Canadian Prime Minister Justin Trudeau and his officials faced questioning in parliament Tuesday after requesting legal authority to turn back thousands of asylum-seekers.
According to Reuters, who cited a government official, Canada is looking to amend the Safe Third Country Agreement, which forces refugees attempting to cross the U.S.-Canada border to turn around and apply for asylum in the first country they arrived in.
The country is looking to extend the agreement along the entire border of Canada — the world’s longest undefended border — rather than only formal border crossings.
Within the last 15 months, more than 26,000 asylum-seekers have entered into the country illegally from the U.S.
Many of those seeking asylum told Reuters that they would have remained in the U.S. had it not been for the fact that they feared President Donald Trump’s strict immigration policies.
A large portion of those immigrants, according to The Daily Caller, were also Nigerian tourists with legal visitor visas “who then snuck across the border into Canada in order to avoid being sent home.”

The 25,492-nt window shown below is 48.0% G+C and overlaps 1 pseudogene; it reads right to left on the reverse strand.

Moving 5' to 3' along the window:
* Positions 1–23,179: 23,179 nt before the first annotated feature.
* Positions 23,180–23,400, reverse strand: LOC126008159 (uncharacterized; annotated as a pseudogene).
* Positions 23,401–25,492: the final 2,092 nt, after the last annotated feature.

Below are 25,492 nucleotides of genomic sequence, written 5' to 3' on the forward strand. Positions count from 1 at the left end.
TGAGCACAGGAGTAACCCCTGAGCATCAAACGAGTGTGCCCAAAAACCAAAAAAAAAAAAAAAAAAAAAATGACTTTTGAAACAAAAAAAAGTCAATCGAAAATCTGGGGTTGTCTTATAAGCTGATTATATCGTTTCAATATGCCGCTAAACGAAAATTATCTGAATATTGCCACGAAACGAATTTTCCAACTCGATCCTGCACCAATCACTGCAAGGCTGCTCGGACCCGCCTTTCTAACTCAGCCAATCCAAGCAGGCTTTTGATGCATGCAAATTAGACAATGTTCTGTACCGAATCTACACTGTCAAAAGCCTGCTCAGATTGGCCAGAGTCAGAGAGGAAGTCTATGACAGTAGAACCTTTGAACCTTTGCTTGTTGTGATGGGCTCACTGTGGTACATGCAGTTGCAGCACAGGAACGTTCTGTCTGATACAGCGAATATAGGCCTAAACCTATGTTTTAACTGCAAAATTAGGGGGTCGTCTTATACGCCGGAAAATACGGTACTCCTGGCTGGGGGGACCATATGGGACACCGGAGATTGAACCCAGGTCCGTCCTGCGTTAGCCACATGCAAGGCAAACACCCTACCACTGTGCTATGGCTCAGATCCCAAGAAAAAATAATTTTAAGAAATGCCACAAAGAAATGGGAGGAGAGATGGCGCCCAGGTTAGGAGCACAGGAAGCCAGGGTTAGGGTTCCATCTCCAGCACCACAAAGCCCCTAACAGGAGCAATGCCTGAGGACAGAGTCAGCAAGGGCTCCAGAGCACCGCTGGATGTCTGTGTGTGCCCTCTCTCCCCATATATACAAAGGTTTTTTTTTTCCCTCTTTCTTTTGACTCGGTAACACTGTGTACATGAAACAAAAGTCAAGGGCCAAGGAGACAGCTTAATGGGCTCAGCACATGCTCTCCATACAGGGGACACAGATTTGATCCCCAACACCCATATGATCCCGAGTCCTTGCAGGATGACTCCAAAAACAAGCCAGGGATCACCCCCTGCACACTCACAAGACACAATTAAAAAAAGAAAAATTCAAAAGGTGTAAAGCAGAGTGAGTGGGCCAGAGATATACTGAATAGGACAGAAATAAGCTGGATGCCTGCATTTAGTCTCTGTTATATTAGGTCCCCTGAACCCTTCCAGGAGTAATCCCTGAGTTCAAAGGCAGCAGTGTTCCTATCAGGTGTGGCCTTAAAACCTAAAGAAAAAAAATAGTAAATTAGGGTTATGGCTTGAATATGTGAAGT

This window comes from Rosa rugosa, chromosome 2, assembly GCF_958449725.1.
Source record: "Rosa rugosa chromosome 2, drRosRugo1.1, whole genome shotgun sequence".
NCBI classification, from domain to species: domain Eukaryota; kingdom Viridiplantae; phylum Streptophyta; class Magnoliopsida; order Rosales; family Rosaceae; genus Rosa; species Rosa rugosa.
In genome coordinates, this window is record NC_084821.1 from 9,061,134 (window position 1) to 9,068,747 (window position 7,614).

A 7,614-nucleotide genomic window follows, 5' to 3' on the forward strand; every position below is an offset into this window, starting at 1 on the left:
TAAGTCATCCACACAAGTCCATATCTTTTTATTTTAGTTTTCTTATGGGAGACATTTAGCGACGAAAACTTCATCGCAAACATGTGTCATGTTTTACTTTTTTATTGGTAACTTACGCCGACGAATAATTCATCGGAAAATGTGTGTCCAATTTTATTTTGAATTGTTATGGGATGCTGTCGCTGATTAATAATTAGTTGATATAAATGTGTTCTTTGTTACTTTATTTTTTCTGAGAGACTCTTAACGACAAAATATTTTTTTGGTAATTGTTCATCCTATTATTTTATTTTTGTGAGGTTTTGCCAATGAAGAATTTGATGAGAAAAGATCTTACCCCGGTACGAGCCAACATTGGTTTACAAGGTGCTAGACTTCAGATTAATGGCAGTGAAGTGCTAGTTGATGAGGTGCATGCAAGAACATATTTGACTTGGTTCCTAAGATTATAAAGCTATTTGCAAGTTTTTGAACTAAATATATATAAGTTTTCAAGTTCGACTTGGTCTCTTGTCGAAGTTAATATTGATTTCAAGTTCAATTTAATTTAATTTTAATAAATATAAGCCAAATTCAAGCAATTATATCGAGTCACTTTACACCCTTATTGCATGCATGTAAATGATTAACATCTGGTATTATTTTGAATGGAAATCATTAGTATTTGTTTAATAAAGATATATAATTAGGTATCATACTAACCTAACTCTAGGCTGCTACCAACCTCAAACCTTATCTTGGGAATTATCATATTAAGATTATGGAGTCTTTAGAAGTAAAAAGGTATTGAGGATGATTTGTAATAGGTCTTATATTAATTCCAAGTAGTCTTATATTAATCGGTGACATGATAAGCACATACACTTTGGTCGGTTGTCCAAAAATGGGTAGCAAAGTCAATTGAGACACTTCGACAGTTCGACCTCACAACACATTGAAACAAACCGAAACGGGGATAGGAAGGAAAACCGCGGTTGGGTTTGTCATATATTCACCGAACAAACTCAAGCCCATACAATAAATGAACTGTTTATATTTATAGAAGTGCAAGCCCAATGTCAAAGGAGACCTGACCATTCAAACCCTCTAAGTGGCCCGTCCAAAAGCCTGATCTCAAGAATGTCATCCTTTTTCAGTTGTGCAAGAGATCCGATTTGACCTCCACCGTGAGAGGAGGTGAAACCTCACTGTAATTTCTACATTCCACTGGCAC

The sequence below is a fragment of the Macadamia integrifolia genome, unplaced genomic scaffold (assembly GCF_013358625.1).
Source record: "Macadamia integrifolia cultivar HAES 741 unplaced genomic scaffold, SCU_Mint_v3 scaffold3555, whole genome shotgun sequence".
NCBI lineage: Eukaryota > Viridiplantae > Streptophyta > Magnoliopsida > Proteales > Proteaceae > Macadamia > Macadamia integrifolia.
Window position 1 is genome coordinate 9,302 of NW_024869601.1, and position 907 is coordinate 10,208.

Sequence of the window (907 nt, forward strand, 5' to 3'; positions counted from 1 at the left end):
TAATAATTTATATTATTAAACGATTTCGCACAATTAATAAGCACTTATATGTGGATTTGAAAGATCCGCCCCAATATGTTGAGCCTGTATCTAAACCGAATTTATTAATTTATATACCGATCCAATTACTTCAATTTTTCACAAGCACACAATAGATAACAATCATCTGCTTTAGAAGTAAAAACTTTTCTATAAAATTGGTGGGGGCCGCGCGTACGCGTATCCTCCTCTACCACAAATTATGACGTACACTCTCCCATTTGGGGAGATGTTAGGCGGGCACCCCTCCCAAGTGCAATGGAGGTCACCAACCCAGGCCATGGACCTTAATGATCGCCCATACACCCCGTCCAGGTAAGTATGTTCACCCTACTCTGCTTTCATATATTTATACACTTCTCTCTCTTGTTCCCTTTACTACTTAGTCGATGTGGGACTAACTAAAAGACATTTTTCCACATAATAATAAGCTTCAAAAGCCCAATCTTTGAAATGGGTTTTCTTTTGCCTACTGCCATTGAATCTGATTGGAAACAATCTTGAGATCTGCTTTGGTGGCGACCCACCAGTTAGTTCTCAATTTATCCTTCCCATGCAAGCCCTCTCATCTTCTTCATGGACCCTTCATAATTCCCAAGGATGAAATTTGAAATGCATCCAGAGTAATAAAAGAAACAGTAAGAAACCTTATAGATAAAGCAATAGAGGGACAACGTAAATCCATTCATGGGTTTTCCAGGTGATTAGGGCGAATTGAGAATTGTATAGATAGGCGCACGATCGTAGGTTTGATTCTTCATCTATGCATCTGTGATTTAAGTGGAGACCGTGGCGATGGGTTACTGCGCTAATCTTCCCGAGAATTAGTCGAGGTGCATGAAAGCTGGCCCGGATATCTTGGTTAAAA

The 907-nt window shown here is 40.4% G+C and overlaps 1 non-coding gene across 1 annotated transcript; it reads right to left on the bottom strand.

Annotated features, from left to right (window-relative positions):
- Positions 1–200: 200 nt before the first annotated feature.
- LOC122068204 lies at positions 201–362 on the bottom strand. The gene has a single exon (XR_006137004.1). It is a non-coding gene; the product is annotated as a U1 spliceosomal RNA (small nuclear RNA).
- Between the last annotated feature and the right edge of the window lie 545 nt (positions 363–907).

Though an unnamed Canadian official said the U.S. has not responded to Canada’s motion for change, the U.S. Department of Homeland Security has stated it is in the process of reviewing Canada’s proposal.
During the parliamentary questioning, Trudeau said his government had spoken to American officials “for months” on “many issues relating to our border.”
The prime minister added that thus far, negotiations with the U.S. have been “unfruitful.”
However, Immigration and Refugee Minister Ahmed Hussen neglected to reveal what it is specifically that Canada is asking of the U.S., adding that there are currently no “formal negotiations” regarding the issue.
Some, like the New Democratic Party’s Jenny Kwan, have slammed the liberal officials’ change of stance concerning refugees, indicating that turning back asylum-seekers is “unfeasible” and will only drive the migration process underground.
“The Liberal government has failed to come up with a plan in the face of (U.S. President Donald) Trump,” Kwan said.
Trudeau, who tweeted just last year that refugees were welcome, now faces “a delicate balance” in trying to create stricter border security while also maintaining his “image of compassion,” suggested Ipsos pollster Darrell Bricker.
“Bricker said the more that migration was in the news, the more Canadians disapproved of the government’s handling of the file,” Reuters reported.
The Canadian government has also received complaints from the province of Quebec, where many of the refugees have arrived.
Truth and Accuracy
We are committed to truth and accuracy in all of our journalism. Read our editorial standards.